canreinvite=yes ; This allows Asterisk to leave the media path. If we set it to “no”,
; Asterisk will always be in the media path and will tie up CPU resources.

context=Internal ; This is the name that we must reference in extensions.conf to define
; the instructions for this device.

From zapata.conf:

; Define each of the Zapata channels.


; Here are the default settings for all of the channels. Redefine something BEFORE defining
; the channel number if you want to change it for a particular channel.

callwaiting=no ; We do not have call waiting.

threewaycalling=yes ; Three way calling using the central office
; is enabled (while on a call, hookflash
; dial the next person, hookflash again to reconnect).
; However, I don’t know how to tell Asterisk to pass
; the hookflash through to the public network!

transfer=yes ; Transfer using the central office
; is enabled (while on a call, hookflash
; dial the destination, hangup to complete).
; However, I don’t know how to tell Asterisk to pass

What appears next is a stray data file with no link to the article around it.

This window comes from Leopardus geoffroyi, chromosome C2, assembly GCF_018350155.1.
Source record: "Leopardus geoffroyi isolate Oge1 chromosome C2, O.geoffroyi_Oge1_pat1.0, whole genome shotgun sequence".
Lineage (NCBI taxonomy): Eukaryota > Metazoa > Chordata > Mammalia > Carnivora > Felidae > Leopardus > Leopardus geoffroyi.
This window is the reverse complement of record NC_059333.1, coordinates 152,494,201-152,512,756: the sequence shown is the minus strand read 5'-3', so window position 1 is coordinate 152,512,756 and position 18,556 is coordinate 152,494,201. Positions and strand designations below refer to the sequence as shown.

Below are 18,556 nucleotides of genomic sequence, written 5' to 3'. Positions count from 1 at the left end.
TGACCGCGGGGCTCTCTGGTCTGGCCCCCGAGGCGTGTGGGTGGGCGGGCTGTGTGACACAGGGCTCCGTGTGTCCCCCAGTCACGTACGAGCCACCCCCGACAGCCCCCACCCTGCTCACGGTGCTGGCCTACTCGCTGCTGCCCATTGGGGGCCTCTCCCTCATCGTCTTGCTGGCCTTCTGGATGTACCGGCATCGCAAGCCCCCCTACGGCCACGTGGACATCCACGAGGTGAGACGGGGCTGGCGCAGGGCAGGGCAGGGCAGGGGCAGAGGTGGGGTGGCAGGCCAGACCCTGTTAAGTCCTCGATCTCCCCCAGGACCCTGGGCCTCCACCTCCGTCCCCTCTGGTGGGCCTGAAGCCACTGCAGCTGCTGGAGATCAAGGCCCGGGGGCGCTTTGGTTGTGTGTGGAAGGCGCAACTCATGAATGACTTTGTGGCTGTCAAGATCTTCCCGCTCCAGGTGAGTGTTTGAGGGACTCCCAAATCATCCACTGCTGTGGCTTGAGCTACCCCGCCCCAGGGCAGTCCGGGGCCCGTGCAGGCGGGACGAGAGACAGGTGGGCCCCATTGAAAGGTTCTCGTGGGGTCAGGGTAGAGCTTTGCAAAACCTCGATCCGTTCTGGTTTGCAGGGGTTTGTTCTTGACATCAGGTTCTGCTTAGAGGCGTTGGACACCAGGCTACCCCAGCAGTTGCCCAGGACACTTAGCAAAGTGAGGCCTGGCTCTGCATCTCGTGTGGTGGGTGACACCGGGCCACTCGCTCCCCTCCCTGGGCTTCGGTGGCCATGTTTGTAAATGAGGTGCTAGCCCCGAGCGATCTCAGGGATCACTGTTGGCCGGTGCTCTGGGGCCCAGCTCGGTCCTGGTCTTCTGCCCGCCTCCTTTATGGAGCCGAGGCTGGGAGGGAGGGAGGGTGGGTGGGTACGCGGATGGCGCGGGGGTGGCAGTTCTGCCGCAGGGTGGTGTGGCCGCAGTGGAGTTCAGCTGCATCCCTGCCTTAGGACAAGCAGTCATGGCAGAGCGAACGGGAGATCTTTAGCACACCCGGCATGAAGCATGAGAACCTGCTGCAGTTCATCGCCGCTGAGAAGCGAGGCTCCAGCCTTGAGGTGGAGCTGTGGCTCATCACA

; the hookflash through to the public network!

echocancel=yes ; We do want to perform echo cancellation since these
echotraining=yes ; are analog lines likely to have echo. If we set
; echotraining to yes, Asterisk sends a tone at the
; beginning of the conversation to speed up the task
; of learning the echo patterns so they can be cancelled.

context=PublicNetworkRingin ; Ring-ins go to the PublicNetworkRingin context
; in extensions.conf.

signalling=fxs_ls ; These are FXO loopstart lines, so we want them to use
; FXS loopstart signalling (the card needs to appear
; to the public network as if it is a phone).

; Define channel 1 (480-857-8671).

usercallerid=yes ; This channel has caller ID.

hidecallerid=no ; No reason to hide the caller ID info.

channel => 1 ; This defines the channel.

; Define channel 2 (480-857-1363).

usercallerid=no ; This channel DOES NOT have caller ID.

channel => 2 ; This defines the channel.

I think this with the “T” in your extension.conf. You just add “r” in place of
"T" .Check this also. Hope this will help you.

exten => _9X.,1,Dial(Zap/1/${EXTEN:1},T) change to…